4. Hm, how big are the airplane bentos and do they fit into the liquid/food container bags? I’m going to be flying (across borders in Europe) a lot in the next 3 weeks and bringing a bento sounds interesting…
    ;)

  5. Ooh, you went to New May Wah Supermarket, right? I LOVE that place!!! Excellent prices, good pan-Asian selection, very fresh fish and seafood, good produce. If I can find Japanese ingredients there, I’ll always buy them there instead of at the more expensive Japanese markets. How do you like that matcha pudding?

    Too bad about the bento selection at Kamei. They’ve got a lot in the way of thermal food jars and an excellent selection of kitchen/cooking equipment.

  6. Arigatou! It’s good to be back. I really enjoyed the independence the plane bentos gave us — I like to do this on all of my flights now (especially with a little one in tow). Another benefit of travel: because I wasn’t blogging every day I had more time to step back and really read a Japanese speed bento cookbook I took along — I’m brimming with new ideas!

  7. Yessss, New May Wah, it was amazing that place! I LOVE it, they have so manyyyyyy snacks and seasonings and everything you could ever want!!! I will definitely go back there. The matcha pudding is OK, I couldn’t see it in the package before I brought it, it was in a solid colored bag that hid the pudding. I had this idea in my head that the pudding would be light green and very beautiful, but instead it was almost olive green and brown and sort of unappetizing looking. However, when I ate one, I was surprised. I love the regular pudding cups a lot better though, but the matcha will be fun for bentos for a change.

  8. Thanks for the kind words, spocks_girl!

    Yes, historically bento meals were unrefrigerated — thus the use of packing methods and ingredients to stave off bacterial growth (salt, vinegar, umeboshi, wasabi, shiso, etc.). Now there seems to be a new trend in Japan toward better food safety for bentos (using insulated lunch bags with freezy packs, etc.). Forgive me if you’ve already read it, but you might want to check out the lengthy post I wrote about traditional vs. new methods of food safety for packed lunches. I found the info on foods with antibacterial properties to be particularly intriguing.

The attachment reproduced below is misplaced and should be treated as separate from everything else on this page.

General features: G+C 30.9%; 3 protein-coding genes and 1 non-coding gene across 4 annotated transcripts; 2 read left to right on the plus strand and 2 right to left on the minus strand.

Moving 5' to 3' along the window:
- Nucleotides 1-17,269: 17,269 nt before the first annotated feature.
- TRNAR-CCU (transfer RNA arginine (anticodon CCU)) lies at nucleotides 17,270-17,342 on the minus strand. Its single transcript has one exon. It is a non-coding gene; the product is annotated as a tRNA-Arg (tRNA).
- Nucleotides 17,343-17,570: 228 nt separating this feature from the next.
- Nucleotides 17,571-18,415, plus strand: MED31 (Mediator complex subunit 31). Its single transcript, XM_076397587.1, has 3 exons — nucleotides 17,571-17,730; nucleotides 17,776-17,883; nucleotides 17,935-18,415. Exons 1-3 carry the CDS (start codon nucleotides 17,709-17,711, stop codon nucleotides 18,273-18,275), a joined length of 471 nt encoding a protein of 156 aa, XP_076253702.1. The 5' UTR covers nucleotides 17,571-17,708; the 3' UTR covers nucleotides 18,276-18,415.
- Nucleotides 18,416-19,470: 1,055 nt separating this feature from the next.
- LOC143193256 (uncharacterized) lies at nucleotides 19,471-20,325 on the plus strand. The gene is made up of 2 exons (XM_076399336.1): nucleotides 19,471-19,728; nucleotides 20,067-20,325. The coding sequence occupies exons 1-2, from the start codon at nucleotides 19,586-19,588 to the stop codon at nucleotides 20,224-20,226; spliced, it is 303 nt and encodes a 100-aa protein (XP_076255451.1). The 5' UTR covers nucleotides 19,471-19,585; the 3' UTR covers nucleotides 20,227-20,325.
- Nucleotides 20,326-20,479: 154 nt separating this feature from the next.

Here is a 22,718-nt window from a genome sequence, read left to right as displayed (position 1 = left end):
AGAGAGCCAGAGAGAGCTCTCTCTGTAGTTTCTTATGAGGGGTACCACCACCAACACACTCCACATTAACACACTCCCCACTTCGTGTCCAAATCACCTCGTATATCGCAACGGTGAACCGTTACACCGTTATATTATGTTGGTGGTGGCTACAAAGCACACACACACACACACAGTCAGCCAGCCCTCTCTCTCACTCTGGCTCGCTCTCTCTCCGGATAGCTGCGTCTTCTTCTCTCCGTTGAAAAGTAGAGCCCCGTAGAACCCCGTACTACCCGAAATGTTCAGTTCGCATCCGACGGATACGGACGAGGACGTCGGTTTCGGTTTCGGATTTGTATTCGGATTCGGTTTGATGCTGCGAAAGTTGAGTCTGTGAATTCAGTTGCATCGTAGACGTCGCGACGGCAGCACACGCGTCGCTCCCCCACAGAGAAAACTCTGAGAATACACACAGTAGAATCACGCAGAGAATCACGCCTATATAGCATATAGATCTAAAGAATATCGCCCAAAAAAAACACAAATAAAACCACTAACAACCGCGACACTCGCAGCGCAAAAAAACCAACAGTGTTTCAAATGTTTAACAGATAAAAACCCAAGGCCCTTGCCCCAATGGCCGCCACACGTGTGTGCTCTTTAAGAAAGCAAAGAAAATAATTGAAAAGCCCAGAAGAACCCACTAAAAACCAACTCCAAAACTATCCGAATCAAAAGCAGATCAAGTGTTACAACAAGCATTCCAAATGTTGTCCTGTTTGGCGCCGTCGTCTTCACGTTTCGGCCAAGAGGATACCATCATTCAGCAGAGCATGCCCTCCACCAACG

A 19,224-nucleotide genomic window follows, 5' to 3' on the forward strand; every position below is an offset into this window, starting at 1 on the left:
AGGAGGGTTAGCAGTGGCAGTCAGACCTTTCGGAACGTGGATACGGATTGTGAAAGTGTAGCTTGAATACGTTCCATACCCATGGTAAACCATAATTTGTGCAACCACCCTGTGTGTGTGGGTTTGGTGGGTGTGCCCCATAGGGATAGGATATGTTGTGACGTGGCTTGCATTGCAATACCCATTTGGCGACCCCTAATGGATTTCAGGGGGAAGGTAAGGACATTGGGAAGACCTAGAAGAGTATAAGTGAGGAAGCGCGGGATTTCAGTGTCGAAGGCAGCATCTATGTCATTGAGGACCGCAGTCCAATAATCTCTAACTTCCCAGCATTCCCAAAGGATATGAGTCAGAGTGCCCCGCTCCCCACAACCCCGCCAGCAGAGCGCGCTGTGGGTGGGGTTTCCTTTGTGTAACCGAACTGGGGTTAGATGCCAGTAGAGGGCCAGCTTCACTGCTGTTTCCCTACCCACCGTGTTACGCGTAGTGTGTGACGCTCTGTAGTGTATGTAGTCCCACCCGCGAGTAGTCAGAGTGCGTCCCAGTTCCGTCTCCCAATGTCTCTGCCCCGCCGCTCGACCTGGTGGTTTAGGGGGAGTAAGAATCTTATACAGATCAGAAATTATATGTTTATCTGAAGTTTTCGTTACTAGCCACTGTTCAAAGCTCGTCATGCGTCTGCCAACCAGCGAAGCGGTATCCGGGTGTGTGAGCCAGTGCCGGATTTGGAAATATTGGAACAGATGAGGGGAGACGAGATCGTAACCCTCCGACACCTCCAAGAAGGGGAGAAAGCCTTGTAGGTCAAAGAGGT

9. I was wondering how you and your food dealt with TSA. At least any given bento sauce bottle is far less than 3oz/100ml.

    Last flight I took, they wouldn’t let us through security because my quasi-sister was carrying a cafecito that she’d purchased less than 10 feet away from the TSA agent who stopped us.

  10. That is a super idea! have not made that is a while and the leftovers will make a great packed lunch for the next day! Thanks for the idea.

  11. Thanks tvj! Maybe you can use some of the speed bento ideas to throw one together quickly…

  12. Thanks Meeta!

  13. Yeah, no problem with TSA, although I find it’s really hit or miss depending upon the airport. Some places they want to open up my bento and look at it, other places they don’t care at all. All places give me a free pass on large quantities of juice when I travel with my two-year-old, though (written into the rules).

  14. I’m sure you’ve mentioned it before, but which sausages are those?

  15. Chicken and apple mini sausages from Aidells — my favorite of all the mini sausages I’ve tried so far. No gluten or MSG, short/natural ingredient list. Aidells has a guide on where to buy in the US here: http://www.aidells.com/sausages/where/

  16. Yay! There’s a store in my city that sells the brand! Thanks, love =)

  17. Biggie, I’ve been following you and your website for some time as my preschool aged son doesn’t eat sandwiches (oy!). I’ve learned so much from your website and you’ve really helped me pack some AWESOME lunches for my child. And some damn good dinners for the whole family too.

    But today, from this post, I learned that you grew up going to Pinocchios. Which means we grew up very close to each other ( I went to Media Friends School in Elementary School and to Marple Newtown for secondary and grew up in Broomall).

    This made me laugh – its such a small, small world.

  18. @21 from Beth Fleisher: You’re right, it IS a small world! I started elementary school at Media Elementary School (I think — have to check with my parents), moved away to Colorado partway through, then moved back to the area and finished high school at Strath Haven. My grandfather went to Swarthmore College WAY back in the day (1920′s), and my cousins went to Friends (H.S.) nearby.